Top federal and Kurdish security officials agreed in Baghdad on Monday to "activate" coordinating committees between their forces and work to calm the situation in northern Iraq.
Top federal and Kurdish security officials agreed in Baghdad on Monday to "activate" coordinating committees between their forces and work to calm the situation in northern Iraq, a statement said.
The two sides agreed to continue meeting "and to activate the higher coordinating committees between the (federal) armed forces and the (Kurdish) regional guard forces" known as peshmerga, a statement from military spokesman Colonel Dhia al-Wakil said, without providing details on the committees.
They also agreed to begin "calming the situation and searching for mechanisms to withdraw the units that were mobilized after the crisis to their former locations," the statement said.
The meeting was chaired by national security adviser Falah al-Fayadh and attended by Iraqi General Faruq al-Araji, US Lieutenant General Robert Caslen and delegations from the federal defense ministry and the Kurdistan ministry responsible for the peshmerga forces, the statement added.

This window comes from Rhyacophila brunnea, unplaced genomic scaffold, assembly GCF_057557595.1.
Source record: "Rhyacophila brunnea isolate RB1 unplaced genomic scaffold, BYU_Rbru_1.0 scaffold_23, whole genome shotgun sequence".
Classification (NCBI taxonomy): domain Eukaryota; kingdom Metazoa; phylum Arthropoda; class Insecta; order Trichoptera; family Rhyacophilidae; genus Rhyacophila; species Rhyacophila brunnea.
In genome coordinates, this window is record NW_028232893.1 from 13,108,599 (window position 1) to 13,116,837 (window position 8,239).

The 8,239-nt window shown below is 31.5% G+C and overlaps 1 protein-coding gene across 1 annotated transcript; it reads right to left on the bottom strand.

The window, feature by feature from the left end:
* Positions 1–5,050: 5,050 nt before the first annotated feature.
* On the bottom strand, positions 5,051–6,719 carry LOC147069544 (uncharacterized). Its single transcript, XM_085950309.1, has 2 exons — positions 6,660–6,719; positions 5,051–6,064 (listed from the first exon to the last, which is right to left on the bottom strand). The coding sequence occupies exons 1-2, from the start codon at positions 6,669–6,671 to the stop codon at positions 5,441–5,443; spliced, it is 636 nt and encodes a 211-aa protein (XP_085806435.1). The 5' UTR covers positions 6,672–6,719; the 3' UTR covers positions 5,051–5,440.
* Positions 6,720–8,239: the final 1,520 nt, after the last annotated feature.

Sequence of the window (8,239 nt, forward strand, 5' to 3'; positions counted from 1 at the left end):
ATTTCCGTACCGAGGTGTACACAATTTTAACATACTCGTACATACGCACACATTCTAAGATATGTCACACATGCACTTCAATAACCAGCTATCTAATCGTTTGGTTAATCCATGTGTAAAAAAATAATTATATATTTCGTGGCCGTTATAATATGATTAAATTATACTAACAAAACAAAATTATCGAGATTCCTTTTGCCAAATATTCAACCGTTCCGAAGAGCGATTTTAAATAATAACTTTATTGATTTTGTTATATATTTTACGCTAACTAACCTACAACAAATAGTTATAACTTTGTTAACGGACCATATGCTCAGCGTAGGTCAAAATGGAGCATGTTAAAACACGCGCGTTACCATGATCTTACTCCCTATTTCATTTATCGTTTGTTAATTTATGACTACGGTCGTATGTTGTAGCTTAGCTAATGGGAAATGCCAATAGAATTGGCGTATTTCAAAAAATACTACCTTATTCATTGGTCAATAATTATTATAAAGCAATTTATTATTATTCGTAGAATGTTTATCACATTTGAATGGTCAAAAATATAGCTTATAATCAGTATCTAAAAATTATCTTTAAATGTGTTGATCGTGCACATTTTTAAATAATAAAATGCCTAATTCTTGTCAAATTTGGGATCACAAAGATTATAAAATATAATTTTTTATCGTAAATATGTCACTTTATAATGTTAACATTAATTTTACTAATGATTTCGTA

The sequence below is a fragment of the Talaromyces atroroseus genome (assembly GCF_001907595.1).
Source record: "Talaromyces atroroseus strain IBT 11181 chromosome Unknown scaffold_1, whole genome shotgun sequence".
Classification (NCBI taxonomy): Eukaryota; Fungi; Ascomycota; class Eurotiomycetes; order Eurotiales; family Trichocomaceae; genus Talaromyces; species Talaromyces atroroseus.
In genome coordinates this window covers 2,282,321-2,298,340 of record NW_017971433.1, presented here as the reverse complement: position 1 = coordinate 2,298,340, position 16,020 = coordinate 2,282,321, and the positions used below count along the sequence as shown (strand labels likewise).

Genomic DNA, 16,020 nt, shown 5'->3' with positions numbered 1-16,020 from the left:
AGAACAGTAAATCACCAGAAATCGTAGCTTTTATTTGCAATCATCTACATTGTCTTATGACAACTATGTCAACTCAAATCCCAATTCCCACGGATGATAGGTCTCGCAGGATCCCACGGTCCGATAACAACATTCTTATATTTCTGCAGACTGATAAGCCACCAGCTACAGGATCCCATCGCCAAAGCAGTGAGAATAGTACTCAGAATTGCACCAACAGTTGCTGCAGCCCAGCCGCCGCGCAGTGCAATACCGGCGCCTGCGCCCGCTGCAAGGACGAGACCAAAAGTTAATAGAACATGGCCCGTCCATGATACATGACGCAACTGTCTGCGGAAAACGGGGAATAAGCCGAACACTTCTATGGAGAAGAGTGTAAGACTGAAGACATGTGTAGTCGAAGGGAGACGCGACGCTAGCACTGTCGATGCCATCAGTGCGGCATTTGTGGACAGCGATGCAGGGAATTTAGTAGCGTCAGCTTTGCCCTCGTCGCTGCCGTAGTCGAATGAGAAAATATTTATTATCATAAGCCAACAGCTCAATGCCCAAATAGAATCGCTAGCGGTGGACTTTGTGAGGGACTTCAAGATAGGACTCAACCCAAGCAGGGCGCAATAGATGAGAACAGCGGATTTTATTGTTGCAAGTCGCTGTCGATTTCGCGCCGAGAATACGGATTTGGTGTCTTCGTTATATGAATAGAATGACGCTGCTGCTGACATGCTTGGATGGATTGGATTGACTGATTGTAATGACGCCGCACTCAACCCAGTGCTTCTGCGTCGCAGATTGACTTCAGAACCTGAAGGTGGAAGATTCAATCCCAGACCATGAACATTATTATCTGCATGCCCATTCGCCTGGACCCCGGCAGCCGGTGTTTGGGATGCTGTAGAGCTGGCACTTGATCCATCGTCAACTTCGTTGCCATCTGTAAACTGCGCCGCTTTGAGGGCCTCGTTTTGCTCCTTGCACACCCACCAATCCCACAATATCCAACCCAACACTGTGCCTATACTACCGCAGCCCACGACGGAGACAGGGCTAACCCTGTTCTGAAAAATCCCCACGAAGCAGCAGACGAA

Earlier on Monday, Kurdistan premier Nechirvan Barzani told a news conference that "Iraq's problems will not be addressed by force" and "will only be addressed by dialogue".
Barzani also said a high-level Kurdish delegation would travel to Baghdad on Tuesday for meetings, and expressed hope that Nuajifi's efforts would yield results.
Tensions are running high in parts of the country's north that the autonomous Kurdistan region wants to incorporate over the strong objections of Baghdad, and military reinforcements have been sent to disputed areas.
Parliament speaker Osama al-Nujaifi has been pushing to resolve the crisis between Baghdad and Kurdistan, which he has warned could lead to civil war.